Extended Reviews 2022


Untitled by Joseph Thomas

‘Untitled’ comes with a great feeling of intimacy and internal consciousness – the lead actor, who is also the writer and director, has successfully produced a project that is almost entirely an evidence piece of the old-world cinema theory of the ‘ caméra-stylo’ (“camera-pen”).

The tight frames and the intense black and white photography all evoke the vibes of Aranofsky’s debut Pi… but it also feels quite remote from this – a smaller more intense project that involves a personal story of artistic struggle (one greatly enhanced by the auteur’s own authorial presence of such a struggle).

There is a strong sense of time, however, and perhaps with such a limited myopic topic – the 20-minute runtime can be felt at times.

Overall the project treads a covid lockdown vibe without the artistic limitation of such a theme, and is perhaps more in line with the Maya Deren films, though somehow very literary at the same time; rather than the plain avant-garde.

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Shadows of the Dust by Ali Matlock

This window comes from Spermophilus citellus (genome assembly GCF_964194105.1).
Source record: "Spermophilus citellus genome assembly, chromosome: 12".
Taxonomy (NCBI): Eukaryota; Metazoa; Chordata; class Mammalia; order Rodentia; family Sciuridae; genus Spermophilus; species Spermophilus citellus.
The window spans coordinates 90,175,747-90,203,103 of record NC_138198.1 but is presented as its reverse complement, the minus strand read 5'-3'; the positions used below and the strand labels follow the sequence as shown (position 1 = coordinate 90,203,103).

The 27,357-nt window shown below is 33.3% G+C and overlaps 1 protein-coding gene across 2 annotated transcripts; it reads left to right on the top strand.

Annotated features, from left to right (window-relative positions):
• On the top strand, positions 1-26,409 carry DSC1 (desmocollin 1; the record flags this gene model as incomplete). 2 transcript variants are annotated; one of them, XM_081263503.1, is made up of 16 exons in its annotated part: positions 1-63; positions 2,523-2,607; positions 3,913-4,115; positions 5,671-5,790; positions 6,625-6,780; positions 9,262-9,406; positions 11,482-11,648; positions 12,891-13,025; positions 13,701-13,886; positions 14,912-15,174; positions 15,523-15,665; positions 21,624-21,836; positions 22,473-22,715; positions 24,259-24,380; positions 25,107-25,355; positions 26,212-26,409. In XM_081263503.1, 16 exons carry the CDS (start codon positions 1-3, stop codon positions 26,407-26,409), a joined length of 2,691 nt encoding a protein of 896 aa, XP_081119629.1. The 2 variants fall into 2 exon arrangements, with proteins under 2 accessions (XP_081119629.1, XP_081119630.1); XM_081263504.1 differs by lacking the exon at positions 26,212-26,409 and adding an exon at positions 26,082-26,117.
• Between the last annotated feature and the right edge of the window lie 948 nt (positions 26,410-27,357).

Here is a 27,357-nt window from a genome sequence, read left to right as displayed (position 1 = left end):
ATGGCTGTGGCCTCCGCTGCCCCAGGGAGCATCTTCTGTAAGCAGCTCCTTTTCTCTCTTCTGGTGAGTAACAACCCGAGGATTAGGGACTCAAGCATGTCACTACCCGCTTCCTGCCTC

Shadows of Dust has a very bold sense of color with its setup – we quickly move from blue to red and then a natural lighting rigs. I have to add, it is an impressive touch here at the start to have the soundtrack merge into the radio playback. It shows great care for detail in a short film that many don’t bother with.

Ultimately, as the plot evolves, this short film becomes like the opening of one of The X Files. This isn’t a bad thing. The familiar ground of a couple out on the road and something unexplained happening to them is one of the best tropes of the sci-fi genre. There is even a hint here…. if one was to extend the runtime further, this could form its own little ‘world’ of narrative, like the works of Ray Bradbury (thinking mostly of The Twighlight Zone here).

Above all though the short film has a solid consistent production value. At no moment does it falter and become unappealing or unconvincing. And this is really key when producing a film of this nature – that the cast, the photography and the edit are all solid enough to make the heightened plot believable. Ali Matlock and his team should be above all commended on this… the sheer believability of the project is present and dangerous.